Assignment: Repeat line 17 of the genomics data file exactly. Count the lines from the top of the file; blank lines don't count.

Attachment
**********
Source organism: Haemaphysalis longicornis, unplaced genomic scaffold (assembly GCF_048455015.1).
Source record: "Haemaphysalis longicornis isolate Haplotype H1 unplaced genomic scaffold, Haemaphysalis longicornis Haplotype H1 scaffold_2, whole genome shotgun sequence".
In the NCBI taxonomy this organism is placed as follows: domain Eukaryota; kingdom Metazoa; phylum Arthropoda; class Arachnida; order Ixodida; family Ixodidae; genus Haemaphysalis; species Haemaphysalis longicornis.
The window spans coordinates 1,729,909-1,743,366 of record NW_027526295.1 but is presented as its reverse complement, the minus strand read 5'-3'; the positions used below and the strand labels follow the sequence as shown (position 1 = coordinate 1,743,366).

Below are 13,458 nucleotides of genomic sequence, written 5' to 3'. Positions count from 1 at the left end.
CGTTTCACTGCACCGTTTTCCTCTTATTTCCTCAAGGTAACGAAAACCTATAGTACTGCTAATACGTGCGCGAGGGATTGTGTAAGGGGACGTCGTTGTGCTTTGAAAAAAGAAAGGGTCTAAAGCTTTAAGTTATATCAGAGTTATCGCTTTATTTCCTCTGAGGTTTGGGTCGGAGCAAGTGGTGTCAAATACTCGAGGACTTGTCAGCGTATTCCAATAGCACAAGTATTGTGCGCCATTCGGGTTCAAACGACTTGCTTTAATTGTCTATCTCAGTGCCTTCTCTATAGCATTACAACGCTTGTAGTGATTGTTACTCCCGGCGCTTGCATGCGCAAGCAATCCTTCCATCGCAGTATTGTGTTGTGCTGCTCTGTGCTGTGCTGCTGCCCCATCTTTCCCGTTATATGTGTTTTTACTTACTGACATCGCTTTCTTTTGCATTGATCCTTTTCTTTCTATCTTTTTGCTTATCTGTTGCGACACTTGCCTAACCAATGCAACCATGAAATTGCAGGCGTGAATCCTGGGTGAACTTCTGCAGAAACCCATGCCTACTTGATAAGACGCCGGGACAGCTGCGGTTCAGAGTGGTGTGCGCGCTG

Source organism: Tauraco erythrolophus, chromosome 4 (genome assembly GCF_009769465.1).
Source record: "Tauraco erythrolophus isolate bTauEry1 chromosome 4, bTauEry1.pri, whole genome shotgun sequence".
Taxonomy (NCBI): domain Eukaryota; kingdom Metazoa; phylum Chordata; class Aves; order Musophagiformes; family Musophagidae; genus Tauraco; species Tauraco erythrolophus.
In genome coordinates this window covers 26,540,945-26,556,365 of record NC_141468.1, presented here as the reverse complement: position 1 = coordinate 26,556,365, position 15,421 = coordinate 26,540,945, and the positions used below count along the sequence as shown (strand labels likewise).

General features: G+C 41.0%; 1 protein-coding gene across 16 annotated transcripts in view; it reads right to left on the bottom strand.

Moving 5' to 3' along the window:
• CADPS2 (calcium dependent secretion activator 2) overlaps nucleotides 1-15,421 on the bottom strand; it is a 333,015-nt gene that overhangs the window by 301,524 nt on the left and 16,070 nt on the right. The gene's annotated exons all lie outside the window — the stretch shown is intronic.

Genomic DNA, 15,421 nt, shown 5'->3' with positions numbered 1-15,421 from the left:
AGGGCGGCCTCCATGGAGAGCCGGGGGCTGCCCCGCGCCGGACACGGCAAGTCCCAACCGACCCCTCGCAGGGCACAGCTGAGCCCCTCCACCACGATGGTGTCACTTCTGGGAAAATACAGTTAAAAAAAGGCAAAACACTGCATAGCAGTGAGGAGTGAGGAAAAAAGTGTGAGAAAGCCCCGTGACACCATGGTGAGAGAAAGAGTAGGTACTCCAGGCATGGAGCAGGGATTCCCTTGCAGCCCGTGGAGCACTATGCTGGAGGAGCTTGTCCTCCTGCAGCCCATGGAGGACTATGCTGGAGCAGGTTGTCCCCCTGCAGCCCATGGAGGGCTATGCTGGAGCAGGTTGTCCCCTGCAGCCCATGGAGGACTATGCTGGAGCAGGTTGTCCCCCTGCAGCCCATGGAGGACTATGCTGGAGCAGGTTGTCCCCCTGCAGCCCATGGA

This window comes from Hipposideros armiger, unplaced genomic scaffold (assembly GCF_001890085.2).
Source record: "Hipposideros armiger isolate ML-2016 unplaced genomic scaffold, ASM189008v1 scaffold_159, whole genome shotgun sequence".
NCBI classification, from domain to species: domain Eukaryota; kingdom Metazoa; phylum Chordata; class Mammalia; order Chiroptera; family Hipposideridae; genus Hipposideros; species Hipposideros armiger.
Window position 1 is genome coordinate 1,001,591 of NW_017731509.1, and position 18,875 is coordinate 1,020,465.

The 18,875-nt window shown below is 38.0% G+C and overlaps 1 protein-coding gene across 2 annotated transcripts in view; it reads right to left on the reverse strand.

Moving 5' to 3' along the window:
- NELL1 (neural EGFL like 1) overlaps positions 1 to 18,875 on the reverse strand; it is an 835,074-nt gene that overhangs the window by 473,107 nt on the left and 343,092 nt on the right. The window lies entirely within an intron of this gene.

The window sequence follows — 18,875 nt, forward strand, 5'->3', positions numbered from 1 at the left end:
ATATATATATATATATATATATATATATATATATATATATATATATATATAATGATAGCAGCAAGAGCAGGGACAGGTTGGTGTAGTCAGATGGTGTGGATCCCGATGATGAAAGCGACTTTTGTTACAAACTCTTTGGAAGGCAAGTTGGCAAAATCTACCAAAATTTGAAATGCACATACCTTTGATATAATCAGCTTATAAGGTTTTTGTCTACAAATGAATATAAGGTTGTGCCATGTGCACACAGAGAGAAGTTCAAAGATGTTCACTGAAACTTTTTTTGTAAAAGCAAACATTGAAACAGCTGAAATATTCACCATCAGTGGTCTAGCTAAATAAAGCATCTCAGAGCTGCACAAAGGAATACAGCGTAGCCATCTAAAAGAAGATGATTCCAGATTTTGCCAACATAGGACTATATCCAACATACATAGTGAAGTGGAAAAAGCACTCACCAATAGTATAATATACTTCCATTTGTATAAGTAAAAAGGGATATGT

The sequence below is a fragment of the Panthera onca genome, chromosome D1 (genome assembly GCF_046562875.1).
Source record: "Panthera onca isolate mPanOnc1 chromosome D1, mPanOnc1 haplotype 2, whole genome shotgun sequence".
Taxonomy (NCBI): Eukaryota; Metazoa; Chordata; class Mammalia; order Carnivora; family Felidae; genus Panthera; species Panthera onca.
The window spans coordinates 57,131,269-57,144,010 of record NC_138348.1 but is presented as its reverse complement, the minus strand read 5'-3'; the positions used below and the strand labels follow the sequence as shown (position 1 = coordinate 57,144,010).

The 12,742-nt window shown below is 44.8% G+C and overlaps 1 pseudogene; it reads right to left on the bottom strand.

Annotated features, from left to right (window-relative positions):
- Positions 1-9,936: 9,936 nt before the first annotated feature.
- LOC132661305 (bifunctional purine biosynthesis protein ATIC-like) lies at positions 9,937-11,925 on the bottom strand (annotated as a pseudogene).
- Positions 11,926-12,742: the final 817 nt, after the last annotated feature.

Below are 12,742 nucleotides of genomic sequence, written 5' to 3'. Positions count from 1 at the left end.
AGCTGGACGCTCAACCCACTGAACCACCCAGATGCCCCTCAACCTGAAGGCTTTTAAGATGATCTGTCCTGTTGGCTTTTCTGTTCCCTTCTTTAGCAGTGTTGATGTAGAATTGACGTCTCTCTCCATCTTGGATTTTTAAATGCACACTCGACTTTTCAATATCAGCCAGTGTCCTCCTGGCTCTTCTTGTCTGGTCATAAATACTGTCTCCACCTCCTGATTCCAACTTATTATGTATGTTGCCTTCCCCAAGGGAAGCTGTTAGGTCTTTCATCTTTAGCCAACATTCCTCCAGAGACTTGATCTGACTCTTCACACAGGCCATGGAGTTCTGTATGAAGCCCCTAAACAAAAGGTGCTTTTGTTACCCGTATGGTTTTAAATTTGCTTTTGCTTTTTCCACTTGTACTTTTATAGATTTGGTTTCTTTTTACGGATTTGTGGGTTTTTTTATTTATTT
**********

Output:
Source record: "Hipposideros armiger isolate ML-2016 unplaced genomic scaffold, ASM189008v1 scaffold_159, whole genome shotgun sequence".